Gong with Auspicious Symbol has an auspicious symbol with a bent edge. This gong is handcrafted by Nepali artisan in Nepal.
Gong – Introduction
A gong is an East and Southeast Asian musical percussion instrument that takes the form of a flat, circular metal disc that is hit with a mallet. The gong traces its roots back to the Bronze Age around 3500 BC.
The term gong originated in Java. Scientific and archaeological research has established that Burma, China, Java, and Annam were the four main gong manufacturing centers of the ancient world.
The gong later found its way into the Western World in the 18th century when it was also used in the percussion section of a Western-style symphony orchestra.
A form of bronze cauldron gong is known as a resting bell was widely used in ancient Greece and Rome, for instance in the famous Oracle of Dodona, where disc gongs were also used.
Types of Gong
Gongs broadly fall into one of three types: Suspended gongs are more or less flat, circular discs of metal suspended vertically by means of a cord passed through holes near to the top rim.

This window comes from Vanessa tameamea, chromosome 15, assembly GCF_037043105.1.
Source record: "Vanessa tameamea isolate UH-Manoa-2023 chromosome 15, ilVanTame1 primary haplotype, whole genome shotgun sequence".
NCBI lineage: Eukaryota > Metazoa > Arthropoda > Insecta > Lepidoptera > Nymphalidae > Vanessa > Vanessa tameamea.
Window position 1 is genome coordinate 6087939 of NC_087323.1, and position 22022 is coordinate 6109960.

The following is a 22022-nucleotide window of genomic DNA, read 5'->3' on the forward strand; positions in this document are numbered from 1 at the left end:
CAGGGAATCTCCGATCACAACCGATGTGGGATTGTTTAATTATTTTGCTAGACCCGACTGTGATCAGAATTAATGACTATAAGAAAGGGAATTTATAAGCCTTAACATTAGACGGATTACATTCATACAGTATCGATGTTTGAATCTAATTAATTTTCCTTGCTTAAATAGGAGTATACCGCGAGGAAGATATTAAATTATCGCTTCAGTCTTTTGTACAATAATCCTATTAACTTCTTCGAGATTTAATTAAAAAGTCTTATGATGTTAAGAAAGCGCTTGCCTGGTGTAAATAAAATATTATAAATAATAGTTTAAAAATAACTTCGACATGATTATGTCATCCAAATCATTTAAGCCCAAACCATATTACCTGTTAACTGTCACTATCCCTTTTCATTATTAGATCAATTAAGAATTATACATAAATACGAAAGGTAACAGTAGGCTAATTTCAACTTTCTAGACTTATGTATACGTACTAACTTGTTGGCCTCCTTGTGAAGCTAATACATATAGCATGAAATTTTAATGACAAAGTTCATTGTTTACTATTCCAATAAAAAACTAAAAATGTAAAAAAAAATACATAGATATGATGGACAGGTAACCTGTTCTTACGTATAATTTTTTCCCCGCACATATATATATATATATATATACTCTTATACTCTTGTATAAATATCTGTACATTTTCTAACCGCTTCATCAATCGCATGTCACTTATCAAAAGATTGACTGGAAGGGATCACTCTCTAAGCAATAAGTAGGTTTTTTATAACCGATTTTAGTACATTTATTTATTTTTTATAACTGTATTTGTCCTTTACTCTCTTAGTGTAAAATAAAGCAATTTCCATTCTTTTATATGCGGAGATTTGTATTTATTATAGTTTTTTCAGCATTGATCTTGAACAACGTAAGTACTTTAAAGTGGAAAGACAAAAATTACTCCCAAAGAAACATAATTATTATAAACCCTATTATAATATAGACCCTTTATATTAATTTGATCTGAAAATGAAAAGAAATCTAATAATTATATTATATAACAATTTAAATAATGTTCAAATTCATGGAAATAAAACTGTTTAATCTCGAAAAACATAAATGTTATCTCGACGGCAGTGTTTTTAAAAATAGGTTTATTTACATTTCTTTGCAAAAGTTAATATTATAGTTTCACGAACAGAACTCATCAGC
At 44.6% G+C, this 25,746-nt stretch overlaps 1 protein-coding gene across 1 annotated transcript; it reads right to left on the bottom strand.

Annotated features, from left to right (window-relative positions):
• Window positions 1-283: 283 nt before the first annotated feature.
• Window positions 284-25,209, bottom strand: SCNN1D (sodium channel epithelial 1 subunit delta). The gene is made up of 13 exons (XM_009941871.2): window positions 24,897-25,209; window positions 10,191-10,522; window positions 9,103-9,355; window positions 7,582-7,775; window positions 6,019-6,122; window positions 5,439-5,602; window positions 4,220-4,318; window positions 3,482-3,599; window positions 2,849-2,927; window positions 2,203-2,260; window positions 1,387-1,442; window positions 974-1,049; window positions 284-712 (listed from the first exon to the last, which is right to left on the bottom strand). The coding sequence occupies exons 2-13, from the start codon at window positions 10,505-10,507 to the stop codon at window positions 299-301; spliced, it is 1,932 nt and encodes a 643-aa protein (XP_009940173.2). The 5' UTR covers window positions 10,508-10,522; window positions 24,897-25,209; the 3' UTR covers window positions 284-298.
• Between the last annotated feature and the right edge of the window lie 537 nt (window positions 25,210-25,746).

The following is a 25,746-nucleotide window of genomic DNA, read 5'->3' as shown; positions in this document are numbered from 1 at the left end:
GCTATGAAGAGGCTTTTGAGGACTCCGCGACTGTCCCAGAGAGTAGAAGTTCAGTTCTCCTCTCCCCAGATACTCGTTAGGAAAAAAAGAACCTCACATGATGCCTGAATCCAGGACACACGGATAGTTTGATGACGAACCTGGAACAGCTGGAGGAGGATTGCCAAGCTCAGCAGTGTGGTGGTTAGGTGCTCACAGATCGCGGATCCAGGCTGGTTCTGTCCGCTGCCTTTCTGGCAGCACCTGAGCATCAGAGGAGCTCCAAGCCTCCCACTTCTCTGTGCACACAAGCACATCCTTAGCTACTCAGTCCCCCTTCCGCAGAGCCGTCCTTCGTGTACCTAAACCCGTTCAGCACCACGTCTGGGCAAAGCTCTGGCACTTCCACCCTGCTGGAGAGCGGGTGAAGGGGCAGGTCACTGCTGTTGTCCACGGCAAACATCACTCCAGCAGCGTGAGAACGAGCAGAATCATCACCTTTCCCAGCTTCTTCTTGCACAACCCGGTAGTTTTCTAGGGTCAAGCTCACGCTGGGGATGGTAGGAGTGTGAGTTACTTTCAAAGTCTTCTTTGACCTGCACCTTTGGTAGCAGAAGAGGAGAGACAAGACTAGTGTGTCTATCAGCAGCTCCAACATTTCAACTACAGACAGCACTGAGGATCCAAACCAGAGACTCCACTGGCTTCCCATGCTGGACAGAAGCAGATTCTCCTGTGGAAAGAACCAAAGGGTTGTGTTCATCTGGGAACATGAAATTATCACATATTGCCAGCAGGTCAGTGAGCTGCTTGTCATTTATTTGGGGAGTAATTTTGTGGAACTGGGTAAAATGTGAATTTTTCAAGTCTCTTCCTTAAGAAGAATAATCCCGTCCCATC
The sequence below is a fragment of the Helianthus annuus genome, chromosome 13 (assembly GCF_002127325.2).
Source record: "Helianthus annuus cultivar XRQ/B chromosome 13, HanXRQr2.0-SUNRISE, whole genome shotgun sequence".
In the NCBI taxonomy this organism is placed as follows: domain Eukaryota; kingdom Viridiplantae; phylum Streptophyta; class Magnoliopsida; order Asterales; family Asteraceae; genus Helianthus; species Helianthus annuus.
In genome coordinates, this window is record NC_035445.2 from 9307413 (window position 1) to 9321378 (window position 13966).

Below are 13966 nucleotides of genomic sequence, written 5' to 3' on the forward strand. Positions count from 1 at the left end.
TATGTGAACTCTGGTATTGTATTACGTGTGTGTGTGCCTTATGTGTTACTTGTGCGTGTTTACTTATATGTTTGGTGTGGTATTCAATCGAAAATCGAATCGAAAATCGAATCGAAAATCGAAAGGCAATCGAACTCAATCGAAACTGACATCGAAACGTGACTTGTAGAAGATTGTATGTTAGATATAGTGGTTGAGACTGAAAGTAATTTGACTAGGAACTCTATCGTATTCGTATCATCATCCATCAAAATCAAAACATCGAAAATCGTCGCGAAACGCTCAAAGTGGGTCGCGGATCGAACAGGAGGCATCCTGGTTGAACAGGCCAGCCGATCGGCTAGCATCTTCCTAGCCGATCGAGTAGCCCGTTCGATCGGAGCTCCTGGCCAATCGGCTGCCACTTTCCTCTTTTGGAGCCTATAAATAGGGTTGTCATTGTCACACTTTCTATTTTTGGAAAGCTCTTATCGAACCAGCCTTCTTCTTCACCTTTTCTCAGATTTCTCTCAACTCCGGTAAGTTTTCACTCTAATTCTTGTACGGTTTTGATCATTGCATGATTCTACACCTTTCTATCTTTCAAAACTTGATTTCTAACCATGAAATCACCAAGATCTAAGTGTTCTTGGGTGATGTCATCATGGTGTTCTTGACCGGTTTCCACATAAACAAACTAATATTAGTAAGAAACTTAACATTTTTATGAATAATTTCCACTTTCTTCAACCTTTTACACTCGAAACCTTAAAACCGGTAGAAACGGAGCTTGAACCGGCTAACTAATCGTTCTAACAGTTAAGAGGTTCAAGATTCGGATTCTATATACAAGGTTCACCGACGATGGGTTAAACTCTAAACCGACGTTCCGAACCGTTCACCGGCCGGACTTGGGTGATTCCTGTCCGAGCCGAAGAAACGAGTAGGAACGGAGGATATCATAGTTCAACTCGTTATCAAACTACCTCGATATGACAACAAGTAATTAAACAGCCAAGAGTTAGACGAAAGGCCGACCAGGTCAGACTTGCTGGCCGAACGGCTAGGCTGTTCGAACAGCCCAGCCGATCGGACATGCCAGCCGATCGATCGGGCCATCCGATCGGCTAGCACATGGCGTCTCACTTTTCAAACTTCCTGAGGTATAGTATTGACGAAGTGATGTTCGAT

Bossed or nipple gongs have a raised center boss and are often suspended and played horizontally. Bowl gongs are bowl-shaped and rest on cushions.
They may be considered a member of the bell category. Gongs are made mainly from bronze or brass but there are many other alloys in use.
Sound of Gong
Gongs produce two distinct types of sound. A gong with a substantially flat surface vibrates in multiple modes, giving a “crash” rather than a tuned note.
This category of gong is sometimes called a tam-tam to distinguish it from the bossed gongs that give a tuned note.
In Indonesian gamelan ensembles, some bossed gongs are deliberately made to generate in addition a beat note in the range from about 1 to 5 Hz. The use of the term “gong” for both these types of instruments is common.